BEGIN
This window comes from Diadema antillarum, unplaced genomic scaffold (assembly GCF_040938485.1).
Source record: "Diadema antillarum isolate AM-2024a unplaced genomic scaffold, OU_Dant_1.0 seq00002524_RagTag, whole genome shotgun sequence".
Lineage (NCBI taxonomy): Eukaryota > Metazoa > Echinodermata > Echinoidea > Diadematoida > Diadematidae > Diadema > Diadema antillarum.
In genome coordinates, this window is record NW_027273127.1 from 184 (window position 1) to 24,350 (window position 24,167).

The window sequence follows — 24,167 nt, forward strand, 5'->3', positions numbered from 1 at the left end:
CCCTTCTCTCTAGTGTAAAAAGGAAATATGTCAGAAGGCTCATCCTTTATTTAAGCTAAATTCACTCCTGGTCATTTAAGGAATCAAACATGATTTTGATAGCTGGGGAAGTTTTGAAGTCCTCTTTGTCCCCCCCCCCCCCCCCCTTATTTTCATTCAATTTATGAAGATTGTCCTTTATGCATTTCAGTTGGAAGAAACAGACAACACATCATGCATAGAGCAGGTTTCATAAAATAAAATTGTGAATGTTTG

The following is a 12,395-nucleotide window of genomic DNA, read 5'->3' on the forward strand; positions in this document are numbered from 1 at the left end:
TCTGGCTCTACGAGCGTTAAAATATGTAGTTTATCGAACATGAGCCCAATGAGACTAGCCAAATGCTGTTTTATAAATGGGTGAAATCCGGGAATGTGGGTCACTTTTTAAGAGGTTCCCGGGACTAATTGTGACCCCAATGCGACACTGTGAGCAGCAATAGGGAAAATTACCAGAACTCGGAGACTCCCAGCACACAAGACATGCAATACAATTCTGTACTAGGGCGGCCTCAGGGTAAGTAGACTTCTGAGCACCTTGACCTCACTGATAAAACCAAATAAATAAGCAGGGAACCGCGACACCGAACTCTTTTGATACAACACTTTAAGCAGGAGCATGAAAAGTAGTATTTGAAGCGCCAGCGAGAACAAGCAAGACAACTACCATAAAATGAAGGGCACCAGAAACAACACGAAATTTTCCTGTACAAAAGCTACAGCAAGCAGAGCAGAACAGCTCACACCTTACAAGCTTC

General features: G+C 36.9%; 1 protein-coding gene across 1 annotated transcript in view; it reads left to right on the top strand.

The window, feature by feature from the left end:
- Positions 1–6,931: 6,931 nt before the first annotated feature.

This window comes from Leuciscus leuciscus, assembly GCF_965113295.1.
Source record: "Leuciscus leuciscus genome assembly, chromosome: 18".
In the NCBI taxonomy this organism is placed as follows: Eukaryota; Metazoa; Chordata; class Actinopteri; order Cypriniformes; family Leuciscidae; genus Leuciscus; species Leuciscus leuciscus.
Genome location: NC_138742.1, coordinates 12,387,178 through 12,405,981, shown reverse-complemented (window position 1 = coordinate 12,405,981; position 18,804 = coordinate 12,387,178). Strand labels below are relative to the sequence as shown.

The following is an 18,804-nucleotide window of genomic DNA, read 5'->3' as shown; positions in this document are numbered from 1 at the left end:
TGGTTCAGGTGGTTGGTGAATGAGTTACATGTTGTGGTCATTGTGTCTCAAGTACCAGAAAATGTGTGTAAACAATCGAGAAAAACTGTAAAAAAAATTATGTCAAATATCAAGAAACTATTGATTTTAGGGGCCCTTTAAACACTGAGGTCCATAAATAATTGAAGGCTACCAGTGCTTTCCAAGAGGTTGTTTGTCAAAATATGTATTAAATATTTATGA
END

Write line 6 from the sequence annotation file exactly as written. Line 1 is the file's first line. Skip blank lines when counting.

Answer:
CCCTTCTCTCTAGTGTAAAAAGGAAATATGTCAGAAGGCTCATCCTTTATTTAAGCTAAATTCACTCCTGGTCATTTAAGGAATCAAACATGATTTTGATAGCTGGGGAAGTTTTGAAGTCCTCTTTGTCCCCCCCCCCCCCCCCCTTATTTTCATTCAATTTATGAAGATTGTCCTTTATGCATTTCAGTTGGAAGAAACAGACAACACATCATGCATAGAGCAGGTTTCATAAAATAAAATTGTGAATGTTTG